These are what we call the 'YMMV items.' Things that some people find in this work. We call them 'your mileage might vary' because not everyone sees these things in the same way. This starts discussions in the trope lists, a thing we don't want. Please use the discussion page if you'd like to discuss any of these items.
Fan Dumb: Some of the complaints about the 2010 David Suchet included that Poirot was being portayed as a Catholic fundamentalist because of his praying with Rosary Beads before going to bed and his much harsher attitude towards the killers; some even claimed that he isn't even supposed to be Catholic. In fact he is indeed shown to be Catholic both in the novels and in other episodes of the series (though not this particular novel, mind). His manner of praying with Rosary Beads— while hardly a sign of religious fundamentalism in the first place- was correct for the rites of pre-Vatican II, which is when the story was set, and his attitude towards the murder and in general can be chalked up to just his sensibilities. It's not the first time he's refused to let a Sympathetic Murderer get away with it.
Fridge Brilliance: Poirot's friend thinks they are dealing with "a crime of passion," which leads him to suspect that the murderer is either the Italian or one of the women on the carriage. The murder was actually premeditated and planned down to the last detail - and the force behind the idea, the recruiting and the planning was a woman.
Poirot's decision at the end may not only have been moral. Let's see him attempt to arrest everyone on the train... Although, he could just have waited till the train came into a station and carried out arrests there...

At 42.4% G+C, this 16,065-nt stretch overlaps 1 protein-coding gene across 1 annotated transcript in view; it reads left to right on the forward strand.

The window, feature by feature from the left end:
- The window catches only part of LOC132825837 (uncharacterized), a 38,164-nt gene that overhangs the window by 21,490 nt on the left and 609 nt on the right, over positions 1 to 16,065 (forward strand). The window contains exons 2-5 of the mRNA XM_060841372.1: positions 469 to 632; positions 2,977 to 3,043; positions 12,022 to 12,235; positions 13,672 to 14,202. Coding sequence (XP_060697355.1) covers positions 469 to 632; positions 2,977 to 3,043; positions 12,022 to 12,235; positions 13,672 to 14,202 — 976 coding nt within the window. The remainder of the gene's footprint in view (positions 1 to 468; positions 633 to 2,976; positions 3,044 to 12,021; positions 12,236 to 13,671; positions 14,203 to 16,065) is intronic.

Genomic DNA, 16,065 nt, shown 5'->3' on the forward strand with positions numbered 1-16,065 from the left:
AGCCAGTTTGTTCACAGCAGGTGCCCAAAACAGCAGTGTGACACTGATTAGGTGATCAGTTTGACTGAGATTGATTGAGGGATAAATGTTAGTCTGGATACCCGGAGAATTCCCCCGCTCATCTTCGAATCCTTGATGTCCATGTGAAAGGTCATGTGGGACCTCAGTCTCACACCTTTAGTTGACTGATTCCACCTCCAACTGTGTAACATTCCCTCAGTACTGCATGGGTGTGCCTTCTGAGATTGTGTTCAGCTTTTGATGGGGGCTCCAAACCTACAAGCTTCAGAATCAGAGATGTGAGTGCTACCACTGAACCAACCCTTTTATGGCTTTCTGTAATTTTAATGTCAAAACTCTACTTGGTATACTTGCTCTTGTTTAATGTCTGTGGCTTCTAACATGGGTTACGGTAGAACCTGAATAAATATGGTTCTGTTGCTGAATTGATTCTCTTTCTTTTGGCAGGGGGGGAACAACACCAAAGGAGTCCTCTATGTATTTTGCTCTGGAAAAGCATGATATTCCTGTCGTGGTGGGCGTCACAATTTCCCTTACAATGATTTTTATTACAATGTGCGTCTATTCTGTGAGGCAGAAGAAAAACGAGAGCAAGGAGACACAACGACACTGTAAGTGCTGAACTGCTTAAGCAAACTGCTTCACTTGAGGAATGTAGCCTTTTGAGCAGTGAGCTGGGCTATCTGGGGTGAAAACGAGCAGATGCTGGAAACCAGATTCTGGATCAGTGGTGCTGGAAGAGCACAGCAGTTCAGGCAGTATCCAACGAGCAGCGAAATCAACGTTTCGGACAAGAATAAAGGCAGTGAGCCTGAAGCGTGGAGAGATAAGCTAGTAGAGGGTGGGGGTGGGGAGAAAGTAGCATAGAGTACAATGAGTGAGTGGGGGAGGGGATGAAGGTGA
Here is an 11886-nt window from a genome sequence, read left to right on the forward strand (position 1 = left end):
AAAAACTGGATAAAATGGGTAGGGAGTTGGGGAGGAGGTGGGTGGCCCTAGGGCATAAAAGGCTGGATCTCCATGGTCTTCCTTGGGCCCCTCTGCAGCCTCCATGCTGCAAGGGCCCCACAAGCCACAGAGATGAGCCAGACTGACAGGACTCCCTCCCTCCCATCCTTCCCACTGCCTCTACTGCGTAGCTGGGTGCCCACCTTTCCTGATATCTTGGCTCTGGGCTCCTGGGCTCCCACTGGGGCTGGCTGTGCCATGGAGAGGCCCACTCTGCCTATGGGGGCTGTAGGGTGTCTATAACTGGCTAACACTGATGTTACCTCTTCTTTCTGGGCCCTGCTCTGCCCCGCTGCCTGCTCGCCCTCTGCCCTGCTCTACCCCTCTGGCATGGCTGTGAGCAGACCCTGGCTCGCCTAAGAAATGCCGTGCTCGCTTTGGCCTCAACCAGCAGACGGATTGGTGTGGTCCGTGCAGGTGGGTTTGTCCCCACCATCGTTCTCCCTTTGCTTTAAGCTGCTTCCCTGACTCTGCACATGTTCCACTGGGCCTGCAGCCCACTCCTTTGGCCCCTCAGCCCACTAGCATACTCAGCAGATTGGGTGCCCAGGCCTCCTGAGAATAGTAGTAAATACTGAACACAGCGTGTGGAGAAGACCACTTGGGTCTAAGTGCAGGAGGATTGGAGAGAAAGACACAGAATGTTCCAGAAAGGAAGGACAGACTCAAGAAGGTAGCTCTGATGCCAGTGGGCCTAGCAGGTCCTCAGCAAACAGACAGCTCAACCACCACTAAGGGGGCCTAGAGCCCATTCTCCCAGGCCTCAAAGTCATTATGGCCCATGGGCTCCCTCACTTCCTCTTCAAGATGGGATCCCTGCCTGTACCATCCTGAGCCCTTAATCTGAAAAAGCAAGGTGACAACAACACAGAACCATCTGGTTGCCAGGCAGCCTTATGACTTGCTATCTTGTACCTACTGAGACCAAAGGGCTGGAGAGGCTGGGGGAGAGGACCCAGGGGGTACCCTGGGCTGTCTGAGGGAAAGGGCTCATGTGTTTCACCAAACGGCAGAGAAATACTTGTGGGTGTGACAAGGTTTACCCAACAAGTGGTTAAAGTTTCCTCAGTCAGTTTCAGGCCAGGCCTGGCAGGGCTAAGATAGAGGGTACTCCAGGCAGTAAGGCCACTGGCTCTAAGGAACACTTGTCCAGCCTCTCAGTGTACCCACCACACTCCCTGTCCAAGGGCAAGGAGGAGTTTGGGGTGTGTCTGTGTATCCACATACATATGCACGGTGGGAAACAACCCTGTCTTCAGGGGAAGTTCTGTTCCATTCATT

Love It or Hate It: The 2010 televison adaptation with David Suchet falls under this, having a Darker and Edgier tone dealing with Poirot's moral and religious struggles and paying less attention than either the novel or other versions of the story to The Reveal, mostly on the grounds of It Was His Sled. In this version, Poirot is horrified when he finally deduces what actually happened, and the killers openly contemplate murdering him (and the train manager) too to cover up their crime when he announces it, since they could conceal it easily as they are all stuck on a train in the middle of nowhere in the middle of a snowstorm, and both they and Poirot know it. Both are issues that the original novel skips over but probably crossed the minds of most readers when they actually read it, so whether this version gains or loses points for bringing them up is up to the viewer, though neither the identity nor the outcome are substantially changed (the latter is left slightly more ambiguous, but it still seems that Poirot makes the same decision as in the novel, just with much more reluctance). Like most episodes of the series, some changes are made to certain characters and one is omitted.
Values Dissonance: A mild example, in Poirot's referring in his notes to one of the passengers as an "American subject". Americans find it politically objectionable to be called subjects (to whom?) rather than citizens.
Invoked in the television adaptation when Poirot and a couple of the passengers witness a stoning of an adulteress in Turkey and Poirot excuses it with this trope; it comes back to haunt him later when the girl who saw it and angrily disagreed with him asks him how he could stand back and let that happen but (in this version) is revolted by the vigilante justice of the murderers, despite the Asshole Victim being far more deserving of his fate than the adulteress was. He fails to give himself a satisfactory answer.